Dr. Michael Ferguson is a Visiting Scholar in the Department of Sociology at The New School for Social Research. Michael’s research focuses on questions of identity, marginalization, and minorities in the late Ottoman Empire and early republican Turkey. His current book project examines the relatively unknown social and cultural history of enslaved and emancipated Africans and their descendants in Izmir in the late Ottoman Empire. His study contributes to the historiography on African slavery, as well as the growing body of scholarship uncovering the lives of non-elite subjects whose contributions to the making of the late Ottoman world have been underrepresented in the prevailing literature.
His research on the African diaspora in the Ottoman Empire has been published in prestigious edited volumes on slavery, including in Race and Slavery in the Middle East: Histories of Trans-Saharan Africans in Nineteenth-Century Egypt, Sudan, and the Ottoman Mediterranean (AUC Press), and has co-written a chapter with Ehud R. Toledano in the forthcoming Cambridge World History of Slavery (Cambridge University Press) volume on the nineteenth century.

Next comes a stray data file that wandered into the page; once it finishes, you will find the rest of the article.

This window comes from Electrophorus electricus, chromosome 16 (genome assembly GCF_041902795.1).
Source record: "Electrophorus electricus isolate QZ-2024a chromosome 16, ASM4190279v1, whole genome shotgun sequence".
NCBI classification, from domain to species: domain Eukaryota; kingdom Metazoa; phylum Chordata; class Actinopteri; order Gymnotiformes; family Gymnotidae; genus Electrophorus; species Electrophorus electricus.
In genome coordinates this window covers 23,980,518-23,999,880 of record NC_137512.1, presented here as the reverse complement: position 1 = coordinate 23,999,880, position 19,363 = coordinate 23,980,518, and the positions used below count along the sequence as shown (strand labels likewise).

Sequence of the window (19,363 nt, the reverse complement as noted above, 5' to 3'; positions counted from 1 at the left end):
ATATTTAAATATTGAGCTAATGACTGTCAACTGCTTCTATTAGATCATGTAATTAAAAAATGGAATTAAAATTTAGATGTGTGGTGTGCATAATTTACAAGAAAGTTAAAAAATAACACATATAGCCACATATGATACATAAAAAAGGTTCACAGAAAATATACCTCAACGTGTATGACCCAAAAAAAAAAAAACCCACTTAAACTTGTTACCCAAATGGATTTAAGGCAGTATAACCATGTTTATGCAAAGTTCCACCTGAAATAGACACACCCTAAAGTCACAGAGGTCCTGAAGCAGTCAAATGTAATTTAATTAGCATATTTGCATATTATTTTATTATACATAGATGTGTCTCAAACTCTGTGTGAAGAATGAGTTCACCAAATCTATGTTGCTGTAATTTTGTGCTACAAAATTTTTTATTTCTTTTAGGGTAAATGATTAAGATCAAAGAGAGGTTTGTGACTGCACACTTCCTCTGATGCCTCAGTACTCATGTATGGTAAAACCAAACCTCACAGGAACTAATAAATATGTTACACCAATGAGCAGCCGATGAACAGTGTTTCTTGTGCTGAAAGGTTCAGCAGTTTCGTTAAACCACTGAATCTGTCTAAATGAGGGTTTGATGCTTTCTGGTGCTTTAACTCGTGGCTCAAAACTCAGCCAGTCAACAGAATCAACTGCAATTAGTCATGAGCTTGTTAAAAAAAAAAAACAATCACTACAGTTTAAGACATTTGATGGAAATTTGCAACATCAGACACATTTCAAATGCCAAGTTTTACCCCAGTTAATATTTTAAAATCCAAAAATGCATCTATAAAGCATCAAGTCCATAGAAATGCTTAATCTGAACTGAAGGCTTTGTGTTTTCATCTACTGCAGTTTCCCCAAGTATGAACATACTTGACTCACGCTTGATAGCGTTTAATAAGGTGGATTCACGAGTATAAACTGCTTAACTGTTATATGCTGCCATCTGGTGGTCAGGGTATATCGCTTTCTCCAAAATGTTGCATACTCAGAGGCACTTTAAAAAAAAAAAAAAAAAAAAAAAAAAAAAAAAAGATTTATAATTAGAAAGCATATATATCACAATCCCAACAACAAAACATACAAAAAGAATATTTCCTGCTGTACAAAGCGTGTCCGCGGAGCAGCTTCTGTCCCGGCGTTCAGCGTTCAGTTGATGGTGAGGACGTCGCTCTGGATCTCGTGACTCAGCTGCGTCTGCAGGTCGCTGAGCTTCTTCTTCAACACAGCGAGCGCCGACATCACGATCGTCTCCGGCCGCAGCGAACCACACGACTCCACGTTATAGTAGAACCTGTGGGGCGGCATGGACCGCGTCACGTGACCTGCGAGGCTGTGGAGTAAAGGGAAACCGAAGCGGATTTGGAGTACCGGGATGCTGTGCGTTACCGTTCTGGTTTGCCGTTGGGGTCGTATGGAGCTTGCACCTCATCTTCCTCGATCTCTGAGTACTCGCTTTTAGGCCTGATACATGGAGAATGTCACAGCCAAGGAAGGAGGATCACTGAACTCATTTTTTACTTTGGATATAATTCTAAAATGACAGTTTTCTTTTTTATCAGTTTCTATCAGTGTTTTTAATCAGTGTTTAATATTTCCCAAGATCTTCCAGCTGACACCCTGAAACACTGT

His next project is a history of forced migration into and out of the city of Izmir from 1875 to the present. By studying the category of “displacement” in the long term, he aims to uncover historical patterns underlying and guiding various waves of immigration into and out of the city over the last 140 years. In light of recent events such as the Syrian Civil War and related refugee crisis in Izmir, this work is not only timely but important for understanding why and how this city became a vital location for the movement of peoples in the eastern Mediterranean. This study promises to contribute to historiographies on the Ottoman Empire, Turkey, and the modern Mediterranean, as well as broader global literatures and governmental policy on forced migration, refugees, and patterns of uprooting and settlement.